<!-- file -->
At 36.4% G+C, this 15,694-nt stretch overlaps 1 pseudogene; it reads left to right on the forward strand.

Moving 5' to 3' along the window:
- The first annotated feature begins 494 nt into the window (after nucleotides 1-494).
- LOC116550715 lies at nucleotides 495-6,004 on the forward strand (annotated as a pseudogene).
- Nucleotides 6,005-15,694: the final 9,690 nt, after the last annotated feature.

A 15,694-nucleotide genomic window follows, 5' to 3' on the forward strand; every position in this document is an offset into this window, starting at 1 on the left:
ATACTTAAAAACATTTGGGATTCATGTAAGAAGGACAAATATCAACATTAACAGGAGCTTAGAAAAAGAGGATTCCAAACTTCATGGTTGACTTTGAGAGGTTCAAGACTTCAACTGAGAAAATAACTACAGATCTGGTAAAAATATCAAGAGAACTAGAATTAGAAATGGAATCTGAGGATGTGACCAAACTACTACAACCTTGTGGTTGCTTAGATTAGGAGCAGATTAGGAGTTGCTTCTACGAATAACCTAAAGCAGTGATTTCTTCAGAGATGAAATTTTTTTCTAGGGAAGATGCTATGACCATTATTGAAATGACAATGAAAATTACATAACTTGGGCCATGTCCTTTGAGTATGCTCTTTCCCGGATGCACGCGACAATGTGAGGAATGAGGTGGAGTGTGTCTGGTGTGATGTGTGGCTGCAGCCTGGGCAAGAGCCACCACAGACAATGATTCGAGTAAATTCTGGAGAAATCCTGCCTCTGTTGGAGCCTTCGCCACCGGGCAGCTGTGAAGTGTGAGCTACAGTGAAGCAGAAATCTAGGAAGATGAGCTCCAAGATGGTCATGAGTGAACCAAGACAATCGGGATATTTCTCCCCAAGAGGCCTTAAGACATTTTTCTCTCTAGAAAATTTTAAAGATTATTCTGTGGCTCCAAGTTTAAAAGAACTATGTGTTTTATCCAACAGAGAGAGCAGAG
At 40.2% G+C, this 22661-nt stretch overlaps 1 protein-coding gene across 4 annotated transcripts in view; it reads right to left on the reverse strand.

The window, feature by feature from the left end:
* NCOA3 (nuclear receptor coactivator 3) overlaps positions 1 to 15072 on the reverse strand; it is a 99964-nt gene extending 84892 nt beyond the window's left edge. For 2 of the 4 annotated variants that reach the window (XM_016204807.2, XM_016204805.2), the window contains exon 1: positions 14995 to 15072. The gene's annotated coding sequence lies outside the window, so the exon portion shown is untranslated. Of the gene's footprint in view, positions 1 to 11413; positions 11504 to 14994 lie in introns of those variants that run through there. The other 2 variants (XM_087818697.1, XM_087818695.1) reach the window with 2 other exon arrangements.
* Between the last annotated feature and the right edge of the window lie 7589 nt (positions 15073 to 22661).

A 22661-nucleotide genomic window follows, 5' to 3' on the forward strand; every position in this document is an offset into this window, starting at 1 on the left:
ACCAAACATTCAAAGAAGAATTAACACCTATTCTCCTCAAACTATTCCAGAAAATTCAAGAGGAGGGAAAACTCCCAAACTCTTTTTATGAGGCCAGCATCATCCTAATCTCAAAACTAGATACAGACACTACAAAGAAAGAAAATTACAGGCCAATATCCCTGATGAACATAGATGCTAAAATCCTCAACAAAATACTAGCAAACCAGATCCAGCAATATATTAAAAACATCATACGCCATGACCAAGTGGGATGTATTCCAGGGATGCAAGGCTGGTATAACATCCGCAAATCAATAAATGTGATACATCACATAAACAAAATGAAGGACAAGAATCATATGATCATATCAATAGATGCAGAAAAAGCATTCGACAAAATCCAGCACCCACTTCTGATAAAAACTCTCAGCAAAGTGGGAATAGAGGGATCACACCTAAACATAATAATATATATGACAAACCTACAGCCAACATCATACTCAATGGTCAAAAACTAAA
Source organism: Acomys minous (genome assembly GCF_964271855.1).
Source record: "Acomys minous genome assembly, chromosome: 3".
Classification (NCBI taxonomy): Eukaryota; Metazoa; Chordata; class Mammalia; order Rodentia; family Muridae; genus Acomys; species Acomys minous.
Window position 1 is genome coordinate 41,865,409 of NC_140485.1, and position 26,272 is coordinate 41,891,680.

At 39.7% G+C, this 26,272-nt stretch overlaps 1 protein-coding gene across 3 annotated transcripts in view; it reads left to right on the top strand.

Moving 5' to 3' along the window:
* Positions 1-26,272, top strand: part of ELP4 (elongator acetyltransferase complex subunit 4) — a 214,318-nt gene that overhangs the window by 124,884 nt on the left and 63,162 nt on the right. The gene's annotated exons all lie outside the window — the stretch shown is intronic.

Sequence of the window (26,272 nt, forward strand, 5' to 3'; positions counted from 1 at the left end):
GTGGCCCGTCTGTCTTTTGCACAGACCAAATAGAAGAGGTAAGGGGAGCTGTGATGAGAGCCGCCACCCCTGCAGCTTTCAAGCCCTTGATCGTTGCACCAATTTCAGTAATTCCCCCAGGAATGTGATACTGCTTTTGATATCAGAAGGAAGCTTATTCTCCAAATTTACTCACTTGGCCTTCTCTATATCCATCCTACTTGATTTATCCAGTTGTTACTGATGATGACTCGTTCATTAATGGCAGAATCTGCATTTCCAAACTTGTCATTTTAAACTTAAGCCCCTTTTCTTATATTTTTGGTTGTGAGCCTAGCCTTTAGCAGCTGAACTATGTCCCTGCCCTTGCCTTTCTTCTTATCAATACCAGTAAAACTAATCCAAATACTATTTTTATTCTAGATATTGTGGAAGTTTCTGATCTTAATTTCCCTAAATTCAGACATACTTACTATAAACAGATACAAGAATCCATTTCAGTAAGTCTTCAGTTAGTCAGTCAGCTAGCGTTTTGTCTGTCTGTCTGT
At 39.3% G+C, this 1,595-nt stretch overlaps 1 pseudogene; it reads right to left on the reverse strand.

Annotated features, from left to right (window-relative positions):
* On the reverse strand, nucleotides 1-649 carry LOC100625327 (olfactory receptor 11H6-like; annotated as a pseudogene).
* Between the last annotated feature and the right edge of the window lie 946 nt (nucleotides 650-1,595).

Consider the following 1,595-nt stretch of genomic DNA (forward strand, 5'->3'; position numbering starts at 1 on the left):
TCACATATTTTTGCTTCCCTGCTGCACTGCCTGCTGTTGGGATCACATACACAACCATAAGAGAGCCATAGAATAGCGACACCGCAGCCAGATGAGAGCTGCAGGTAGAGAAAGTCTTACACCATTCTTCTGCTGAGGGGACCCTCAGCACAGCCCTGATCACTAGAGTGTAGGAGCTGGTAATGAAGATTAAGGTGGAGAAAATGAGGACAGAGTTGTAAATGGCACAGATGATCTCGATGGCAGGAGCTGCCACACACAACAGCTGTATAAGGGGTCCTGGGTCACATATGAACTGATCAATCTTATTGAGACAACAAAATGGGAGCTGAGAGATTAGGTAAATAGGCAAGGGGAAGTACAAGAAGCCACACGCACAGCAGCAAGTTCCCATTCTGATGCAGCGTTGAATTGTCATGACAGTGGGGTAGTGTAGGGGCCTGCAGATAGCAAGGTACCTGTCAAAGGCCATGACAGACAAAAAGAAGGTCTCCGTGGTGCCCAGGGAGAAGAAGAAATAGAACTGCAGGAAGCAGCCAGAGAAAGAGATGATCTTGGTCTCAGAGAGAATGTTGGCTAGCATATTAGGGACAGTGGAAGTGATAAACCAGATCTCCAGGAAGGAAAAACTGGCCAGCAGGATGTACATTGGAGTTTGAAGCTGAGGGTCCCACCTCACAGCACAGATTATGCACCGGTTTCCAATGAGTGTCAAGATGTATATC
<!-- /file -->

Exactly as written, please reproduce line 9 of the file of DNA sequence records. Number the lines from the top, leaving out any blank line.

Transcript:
The window, feature by feature from the left end: